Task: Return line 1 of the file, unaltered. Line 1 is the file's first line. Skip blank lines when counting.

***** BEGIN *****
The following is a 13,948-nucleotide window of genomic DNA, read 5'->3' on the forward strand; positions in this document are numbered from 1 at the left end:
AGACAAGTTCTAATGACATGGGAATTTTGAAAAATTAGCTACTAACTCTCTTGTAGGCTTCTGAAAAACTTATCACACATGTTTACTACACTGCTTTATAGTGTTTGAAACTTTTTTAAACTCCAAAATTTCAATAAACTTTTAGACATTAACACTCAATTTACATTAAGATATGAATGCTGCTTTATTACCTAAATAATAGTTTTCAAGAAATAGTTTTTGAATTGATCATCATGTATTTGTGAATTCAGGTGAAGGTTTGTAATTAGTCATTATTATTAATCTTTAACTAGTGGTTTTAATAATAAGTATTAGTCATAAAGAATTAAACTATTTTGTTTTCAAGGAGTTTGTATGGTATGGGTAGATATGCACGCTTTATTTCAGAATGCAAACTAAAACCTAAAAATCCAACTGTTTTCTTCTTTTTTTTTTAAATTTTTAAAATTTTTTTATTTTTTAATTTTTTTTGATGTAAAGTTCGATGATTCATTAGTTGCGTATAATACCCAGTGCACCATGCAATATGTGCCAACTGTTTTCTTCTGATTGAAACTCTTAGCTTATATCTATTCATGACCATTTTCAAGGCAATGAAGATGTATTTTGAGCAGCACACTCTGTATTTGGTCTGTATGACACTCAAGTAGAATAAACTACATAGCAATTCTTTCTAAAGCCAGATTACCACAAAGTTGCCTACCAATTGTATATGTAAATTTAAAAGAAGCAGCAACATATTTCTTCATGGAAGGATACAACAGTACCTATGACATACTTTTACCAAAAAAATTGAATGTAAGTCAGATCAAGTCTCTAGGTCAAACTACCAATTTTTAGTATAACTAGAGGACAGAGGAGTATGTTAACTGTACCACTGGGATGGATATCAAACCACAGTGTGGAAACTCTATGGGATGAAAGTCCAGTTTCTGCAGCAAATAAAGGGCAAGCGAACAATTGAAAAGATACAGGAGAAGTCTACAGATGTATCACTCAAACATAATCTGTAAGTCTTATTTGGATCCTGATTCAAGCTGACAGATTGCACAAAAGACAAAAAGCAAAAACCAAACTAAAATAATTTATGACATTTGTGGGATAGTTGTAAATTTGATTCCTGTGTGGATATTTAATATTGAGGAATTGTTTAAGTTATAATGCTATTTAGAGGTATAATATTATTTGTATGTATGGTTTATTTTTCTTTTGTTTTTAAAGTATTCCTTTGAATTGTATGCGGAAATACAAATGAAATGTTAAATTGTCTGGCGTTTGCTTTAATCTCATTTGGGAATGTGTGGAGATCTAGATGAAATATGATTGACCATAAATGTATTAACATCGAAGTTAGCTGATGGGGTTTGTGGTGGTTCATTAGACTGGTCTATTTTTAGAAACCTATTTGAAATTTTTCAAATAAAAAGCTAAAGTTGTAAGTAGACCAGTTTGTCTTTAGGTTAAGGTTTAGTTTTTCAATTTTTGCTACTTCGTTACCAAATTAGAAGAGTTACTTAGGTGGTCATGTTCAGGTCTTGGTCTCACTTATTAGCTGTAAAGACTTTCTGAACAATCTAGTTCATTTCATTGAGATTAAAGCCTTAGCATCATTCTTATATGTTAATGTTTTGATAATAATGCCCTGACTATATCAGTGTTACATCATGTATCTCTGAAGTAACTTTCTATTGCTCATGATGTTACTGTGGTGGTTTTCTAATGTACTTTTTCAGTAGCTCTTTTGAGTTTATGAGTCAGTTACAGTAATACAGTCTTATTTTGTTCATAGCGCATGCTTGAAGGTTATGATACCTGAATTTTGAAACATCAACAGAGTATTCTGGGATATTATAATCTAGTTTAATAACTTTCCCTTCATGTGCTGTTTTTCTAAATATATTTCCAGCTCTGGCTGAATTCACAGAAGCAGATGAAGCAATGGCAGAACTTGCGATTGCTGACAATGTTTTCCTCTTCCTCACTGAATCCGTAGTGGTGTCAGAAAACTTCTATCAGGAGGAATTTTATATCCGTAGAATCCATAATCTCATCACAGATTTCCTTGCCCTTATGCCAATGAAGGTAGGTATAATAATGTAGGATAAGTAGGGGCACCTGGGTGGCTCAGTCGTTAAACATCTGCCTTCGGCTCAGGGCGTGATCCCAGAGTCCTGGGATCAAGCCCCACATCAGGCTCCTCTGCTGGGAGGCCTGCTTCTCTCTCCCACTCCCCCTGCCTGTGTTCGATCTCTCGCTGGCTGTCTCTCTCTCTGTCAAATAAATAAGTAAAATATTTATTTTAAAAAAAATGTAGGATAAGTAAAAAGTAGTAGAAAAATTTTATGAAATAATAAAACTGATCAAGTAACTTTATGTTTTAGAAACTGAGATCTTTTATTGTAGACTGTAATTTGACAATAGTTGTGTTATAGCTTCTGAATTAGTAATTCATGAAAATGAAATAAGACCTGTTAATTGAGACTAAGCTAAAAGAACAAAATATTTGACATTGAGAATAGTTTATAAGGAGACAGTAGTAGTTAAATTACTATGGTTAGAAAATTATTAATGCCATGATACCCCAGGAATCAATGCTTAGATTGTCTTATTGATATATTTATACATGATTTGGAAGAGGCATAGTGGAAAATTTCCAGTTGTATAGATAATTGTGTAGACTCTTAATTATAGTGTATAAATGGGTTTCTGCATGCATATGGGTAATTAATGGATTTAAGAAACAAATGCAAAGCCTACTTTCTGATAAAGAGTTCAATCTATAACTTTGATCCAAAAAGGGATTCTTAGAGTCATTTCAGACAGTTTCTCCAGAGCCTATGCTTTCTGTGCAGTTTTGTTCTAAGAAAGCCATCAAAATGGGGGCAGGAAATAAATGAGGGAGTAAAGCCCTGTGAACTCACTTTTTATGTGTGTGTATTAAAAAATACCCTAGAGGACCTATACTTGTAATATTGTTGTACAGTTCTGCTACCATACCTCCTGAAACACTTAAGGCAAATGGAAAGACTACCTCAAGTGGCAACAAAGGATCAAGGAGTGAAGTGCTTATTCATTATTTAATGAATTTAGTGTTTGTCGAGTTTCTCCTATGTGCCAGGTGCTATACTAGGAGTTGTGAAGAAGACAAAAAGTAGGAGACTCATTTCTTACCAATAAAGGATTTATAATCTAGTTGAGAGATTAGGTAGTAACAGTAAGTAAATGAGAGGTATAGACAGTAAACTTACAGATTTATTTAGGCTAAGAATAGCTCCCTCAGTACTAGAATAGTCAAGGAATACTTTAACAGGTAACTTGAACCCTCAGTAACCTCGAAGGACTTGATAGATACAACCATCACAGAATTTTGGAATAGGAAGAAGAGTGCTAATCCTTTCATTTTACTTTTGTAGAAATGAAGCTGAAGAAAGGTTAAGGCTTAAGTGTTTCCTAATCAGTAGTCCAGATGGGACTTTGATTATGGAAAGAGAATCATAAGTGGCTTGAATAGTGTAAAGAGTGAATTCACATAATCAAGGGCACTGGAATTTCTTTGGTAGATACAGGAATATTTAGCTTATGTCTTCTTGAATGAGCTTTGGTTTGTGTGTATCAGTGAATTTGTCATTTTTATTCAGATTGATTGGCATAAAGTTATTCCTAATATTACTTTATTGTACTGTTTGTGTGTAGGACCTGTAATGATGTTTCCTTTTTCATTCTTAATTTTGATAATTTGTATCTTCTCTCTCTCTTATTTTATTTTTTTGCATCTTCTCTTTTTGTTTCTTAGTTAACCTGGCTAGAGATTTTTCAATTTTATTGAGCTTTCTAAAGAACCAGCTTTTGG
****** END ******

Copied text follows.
The following is a 13,948-nucleotide window of genomic DNA, read 5'->3' on the forward strand; positions in this document are numbered from 1 at the left end: